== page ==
Recommends vaccines as
best bet against Omicron
“We’re heartbroken. We’re overwhelmed.”
That is the message delivered to the Pierce County Board by Western Wisconsin Health CEO Alison Page and Pierce County Public Health Officer AZ Snyder at the Dec. 28 county board briefing on the COVID-19 pandemic.
Page’s message was bleakly matter-of-fact. Six out of the six Intensive Care Units in western Wisconsin are full. Less than 1% of ICU beds and medical surge beds in the Twin Cities are available. Supplies and staff are limited. People with non-COVID medical emergencies are not receiving timely care in some cases. And, Twin Cities emergency departments will be on a no-divert order beginning Jan. 3.
“We are keeping people on ventilators, which is fairly unheard of (at a rural hospital),” said Page. “We see the perfect storm forming.” Right now, hospitals are still in the midst of treating the Delta surge,
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Pierce County Public Health Officer AZ Snyder shared a graphic showing the percentage of people vaccinated per school district. Prescott had the most while Spring Valley had the least. Graphic courtesy of AZ Snyder HEALTH
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she said. But Omicron is going to spread like wildfire compared to Delta, she added, right on the cusp of flu season.
“All hospitals in the region are doing what we can do,” Page said. “We must provide ICU-level care in rural hospitals, which is stretching things thin.”
The nursing staff is stretched thin, almost to a critical level, Page said. Hospitals are flying in temporary staff, the military is being deployed to hospitals on the eastern side of the state.
A graphic Page and Snyder put together is evidence that vaccines work, Page emphasized. At WWH, of the six patients currently hospitalized with COVID, five are unvaccinated and one is vaccinated but due for a booster. Of the 43 COVID-positive patients hospitalized at WWH in the last 60 days, 35 were unvaccinated and eight were vaccinated but due for a booster. Of the 355 COVID-positive patients seen in the clinic in the past 60 days, 274 were unvaccinated, 73 were vaccinated but due for a booster, and eight were fully vaccinated. Of the 125 COVID-positive patients seen in WWH’s emergency department over the past 60 days, 105 were unvaccinated, 16 were unvaccinated but due for a booster, and four were fully vaccinated.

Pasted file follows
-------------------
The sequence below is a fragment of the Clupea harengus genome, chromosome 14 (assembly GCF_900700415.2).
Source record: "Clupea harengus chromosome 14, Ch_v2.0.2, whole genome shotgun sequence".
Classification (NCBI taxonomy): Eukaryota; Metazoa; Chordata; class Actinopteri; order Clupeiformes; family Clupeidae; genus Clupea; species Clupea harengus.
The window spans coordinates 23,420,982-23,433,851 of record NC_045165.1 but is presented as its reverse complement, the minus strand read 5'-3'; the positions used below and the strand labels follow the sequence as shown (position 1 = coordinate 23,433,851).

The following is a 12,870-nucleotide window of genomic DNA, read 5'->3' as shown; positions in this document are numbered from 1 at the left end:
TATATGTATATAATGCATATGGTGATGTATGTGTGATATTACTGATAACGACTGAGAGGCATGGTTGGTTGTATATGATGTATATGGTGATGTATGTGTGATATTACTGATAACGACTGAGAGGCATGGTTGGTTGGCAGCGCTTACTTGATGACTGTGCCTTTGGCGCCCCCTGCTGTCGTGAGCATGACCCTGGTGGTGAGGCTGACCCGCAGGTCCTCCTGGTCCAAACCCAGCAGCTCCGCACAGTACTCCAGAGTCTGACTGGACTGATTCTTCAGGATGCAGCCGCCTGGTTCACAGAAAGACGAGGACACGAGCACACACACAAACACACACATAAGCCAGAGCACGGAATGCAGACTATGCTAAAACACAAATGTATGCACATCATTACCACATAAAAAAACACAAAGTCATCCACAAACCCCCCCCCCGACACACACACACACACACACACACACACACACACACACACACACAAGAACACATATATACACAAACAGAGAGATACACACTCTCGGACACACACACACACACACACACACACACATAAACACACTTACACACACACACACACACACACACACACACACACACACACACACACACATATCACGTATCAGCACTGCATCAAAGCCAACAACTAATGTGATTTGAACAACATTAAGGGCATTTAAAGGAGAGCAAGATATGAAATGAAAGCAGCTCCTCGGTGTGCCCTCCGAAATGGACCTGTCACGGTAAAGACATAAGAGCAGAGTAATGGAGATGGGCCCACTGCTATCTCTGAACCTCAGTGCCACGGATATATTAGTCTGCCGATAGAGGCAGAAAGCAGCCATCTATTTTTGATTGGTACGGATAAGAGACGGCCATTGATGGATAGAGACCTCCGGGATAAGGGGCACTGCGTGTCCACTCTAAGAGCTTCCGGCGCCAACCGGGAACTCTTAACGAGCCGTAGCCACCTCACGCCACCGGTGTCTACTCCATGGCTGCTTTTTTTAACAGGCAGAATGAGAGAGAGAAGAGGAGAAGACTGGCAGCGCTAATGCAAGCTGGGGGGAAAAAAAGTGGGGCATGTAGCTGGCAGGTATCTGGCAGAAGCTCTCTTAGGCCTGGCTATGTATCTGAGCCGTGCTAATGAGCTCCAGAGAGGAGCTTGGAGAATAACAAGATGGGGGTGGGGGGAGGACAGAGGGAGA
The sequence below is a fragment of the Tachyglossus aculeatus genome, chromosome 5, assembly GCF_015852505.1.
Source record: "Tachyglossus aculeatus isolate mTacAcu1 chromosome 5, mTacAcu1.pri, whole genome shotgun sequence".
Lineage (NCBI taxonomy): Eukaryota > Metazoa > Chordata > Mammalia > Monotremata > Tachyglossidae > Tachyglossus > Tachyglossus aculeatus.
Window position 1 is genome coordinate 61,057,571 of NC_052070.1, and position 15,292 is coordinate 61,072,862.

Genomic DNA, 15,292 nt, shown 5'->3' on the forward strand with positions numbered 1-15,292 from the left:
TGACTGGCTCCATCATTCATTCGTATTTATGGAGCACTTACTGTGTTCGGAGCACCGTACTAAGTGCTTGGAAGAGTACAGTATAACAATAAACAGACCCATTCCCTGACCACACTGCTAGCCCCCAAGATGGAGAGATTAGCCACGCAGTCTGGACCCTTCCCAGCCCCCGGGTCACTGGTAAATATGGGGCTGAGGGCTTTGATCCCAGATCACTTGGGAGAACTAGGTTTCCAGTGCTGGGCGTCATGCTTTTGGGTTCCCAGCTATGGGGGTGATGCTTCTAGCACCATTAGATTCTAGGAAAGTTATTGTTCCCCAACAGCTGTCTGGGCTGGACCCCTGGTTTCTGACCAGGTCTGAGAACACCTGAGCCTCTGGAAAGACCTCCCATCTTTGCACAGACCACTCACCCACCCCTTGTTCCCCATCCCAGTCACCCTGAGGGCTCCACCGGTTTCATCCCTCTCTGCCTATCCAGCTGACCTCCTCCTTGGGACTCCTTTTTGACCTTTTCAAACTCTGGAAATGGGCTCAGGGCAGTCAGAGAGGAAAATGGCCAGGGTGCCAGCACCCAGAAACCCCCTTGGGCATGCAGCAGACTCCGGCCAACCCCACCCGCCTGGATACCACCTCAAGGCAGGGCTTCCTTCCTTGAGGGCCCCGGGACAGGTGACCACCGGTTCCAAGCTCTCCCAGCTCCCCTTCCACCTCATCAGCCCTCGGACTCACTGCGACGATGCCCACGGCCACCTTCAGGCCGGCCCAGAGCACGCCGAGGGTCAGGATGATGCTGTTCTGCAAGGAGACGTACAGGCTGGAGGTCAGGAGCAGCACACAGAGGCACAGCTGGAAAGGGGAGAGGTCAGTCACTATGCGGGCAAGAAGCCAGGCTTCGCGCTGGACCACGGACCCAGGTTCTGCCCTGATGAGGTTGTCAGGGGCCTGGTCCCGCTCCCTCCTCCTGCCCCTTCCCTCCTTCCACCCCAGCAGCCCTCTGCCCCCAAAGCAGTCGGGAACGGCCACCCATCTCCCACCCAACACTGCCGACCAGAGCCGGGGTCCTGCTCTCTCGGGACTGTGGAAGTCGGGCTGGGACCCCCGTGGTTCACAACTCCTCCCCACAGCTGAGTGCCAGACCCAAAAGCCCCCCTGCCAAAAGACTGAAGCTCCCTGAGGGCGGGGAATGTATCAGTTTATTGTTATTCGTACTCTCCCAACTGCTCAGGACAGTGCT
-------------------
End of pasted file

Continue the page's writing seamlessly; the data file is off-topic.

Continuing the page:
Page shared a personal story to illustrate the dire situation hospitals are facing. A couple of weeks ago, her aunt had a stroke. She was seen at the River Falls Area Hospital emergency room, but there were patients lined up waiting.
“They were calculating how fast she would die so they’d have her bed,” Page said. “Two people were waiting for her bed. She’s gone.”
She shared another sobering story about an unvaccinated man who came to WWH in Baldwin, but could barely get his name out before he had to be intubated.
“Our health care system is on the verge of collapse. I know that’s not very happy, but it’s the truth,” she said.
Hospitals are seeing more unvaccinated people in their 50s die, rather than the older populations, who are mostly vaccinated, Page said. Hospitals are not doing elective procedures that might require someone to be stay in a hospital bed.
Omicron has become the dominant variant in the US in just two weeks, Snyder said. One percent of COVID samples are sequenced in Pierce County. So far, Omicron hasn’t been detected (as of Dec. 28), but it’s probably here, Snyder said. As of last week, all 50 states have reported at least one case, with it representing 73% of sequenced cases nationally. The first US death was an unvaccinated man in his 50s, with a documented previous infection, Snyder said.
“Given South Africa and the UK, we know it spreads incredibly quickly,” Snyder said. “We know there is partial vaccine escape, especially for people who aren’t boosted.”